Volume VI, song 547 page 566 - 'He's dear dear to me &c' -...
Volume VI, song 547 page 566 - 'He's dear dear to me &c' - Scanned from the 1853 edition of the 'Scots Musical Museum', James Johnson and Robert Burns (Edinburgh and London: W. Blackwood & Sons, 1853)
Verse 1: 'As I was walking by yon river side my heart it was fair and O but I was weary I thought upon the days that are past and gane for he's dear dear to me tho' he's far far frae me.'
The 'Scots Musical Museum' is the most important of the numerous eighteenth- and nineteenth-century collections of Scottish song. When the engraver James Johnson started work on the second volume of his collection in 1787, he enlisted Robert Burns as contributor and editor. Burns enthusiastically collected songs from various sources, often expanding or revising them, whilst including much of his own work. The resulting combination of innovation and antiquarianism gives the work a feel of living tradition.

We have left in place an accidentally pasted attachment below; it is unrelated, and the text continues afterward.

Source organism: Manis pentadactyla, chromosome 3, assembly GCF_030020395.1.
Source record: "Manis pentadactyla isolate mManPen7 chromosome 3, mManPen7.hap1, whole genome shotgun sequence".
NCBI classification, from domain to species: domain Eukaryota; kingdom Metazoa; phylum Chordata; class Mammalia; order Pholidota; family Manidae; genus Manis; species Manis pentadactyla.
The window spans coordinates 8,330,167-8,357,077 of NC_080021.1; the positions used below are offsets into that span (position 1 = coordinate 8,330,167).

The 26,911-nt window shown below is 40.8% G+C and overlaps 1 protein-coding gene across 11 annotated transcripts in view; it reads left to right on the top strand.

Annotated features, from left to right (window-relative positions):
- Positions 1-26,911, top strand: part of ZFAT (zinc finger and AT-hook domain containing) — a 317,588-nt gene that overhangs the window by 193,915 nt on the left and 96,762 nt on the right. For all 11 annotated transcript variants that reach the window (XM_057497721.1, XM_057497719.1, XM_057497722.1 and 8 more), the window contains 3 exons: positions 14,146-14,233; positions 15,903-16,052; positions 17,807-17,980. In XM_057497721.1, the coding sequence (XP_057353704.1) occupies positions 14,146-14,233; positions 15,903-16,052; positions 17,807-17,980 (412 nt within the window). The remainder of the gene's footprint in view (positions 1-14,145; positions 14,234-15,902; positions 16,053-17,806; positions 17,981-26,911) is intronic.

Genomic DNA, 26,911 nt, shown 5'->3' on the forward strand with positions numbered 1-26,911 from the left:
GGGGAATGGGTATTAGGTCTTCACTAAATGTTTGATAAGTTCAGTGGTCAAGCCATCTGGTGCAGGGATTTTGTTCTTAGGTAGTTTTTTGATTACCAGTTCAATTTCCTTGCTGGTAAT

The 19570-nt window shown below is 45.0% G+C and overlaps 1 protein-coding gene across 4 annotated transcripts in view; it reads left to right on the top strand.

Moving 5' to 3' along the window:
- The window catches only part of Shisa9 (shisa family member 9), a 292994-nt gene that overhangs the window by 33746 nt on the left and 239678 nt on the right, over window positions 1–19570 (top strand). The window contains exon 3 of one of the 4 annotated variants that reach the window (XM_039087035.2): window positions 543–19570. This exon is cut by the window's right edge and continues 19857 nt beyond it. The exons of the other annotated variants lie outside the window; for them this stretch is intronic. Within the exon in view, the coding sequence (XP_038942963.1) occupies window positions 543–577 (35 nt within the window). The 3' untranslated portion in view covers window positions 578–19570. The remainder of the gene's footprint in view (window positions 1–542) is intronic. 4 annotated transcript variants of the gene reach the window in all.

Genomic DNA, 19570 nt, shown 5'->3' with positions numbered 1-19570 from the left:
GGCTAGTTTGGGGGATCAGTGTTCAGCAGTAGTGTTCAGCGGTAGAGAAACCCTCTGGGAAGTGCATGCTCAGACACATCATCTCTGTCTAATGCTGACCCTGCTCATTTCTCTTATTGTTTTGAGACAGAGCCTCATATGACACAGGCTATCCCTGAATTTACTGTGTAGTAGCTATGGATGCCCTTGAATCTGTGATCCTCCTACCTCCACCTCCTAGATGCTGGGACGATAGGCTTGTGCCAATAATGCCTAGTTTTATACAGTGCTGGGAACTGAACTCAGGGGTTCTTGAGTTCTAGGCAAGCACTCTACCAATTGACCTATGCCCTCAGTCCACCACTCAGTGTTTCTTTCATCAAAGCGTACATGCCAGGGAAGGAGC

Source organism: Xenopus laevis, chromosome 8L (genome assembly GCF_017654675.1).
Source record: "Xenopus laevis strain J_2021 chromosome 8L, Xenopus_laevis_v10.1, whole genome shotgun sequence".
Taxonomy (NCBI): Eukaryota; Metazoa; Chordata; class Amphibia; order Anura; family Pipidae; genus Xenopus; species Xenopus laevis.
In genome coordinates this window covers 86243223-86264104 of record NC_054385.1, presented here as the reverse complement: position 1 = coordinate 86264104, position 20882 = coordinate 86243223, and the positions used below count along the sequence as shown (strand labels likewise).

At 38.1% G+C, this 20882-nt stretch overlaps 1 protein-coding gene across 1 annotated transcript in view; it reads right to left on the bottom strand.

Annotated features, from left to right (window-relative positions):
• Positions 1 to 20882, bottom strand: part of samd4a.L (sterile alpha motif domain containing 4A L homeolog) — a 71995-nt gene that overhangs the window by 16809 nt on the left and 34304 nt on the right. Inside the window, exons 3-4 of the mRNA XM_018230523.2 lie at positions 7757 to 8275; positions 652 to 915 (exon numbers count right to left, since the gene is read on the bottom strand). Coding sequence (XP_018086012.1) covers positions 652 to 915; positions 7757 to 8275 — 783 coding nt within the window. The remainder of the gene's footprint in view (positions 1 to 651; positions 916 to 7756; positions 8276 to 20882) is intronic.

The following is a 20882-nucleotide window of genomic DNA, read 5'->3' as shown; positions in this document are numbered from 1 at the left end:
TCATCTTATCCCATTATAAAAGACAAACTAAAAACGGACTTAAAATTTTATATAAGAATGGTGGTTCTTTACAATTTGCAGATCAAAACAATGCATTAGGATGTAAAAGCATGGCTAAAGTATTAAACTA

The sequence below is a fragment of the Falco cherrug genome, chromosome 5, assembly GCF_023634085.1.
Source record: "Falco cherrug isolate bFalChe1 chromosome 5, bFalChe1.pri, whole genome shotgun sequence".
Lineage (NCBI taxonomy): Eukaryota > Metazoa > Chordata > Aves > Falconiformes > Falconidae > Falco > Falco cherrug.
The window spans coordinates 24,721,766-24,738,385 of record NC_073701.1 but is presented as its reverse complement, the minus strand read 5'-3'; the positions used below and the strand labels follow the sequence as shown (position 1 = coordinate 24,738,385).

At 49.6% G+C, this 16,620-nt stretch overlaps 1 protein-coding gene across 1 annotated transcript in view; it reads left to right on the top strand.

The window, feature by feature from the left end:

According to William Stenhouse (1853), this pastoral song made its first printed appearance in 1796, 'as a single sheet song written by a gentleman'. John Glen (1900) comments that it is hardly surprising that Stenhouse was not able to identify the song's author, since no self-respecting writer would put his name to such a feeble effort. As for the melody, Glen writes that 'it is a poor mongrel tune, not older than the words'.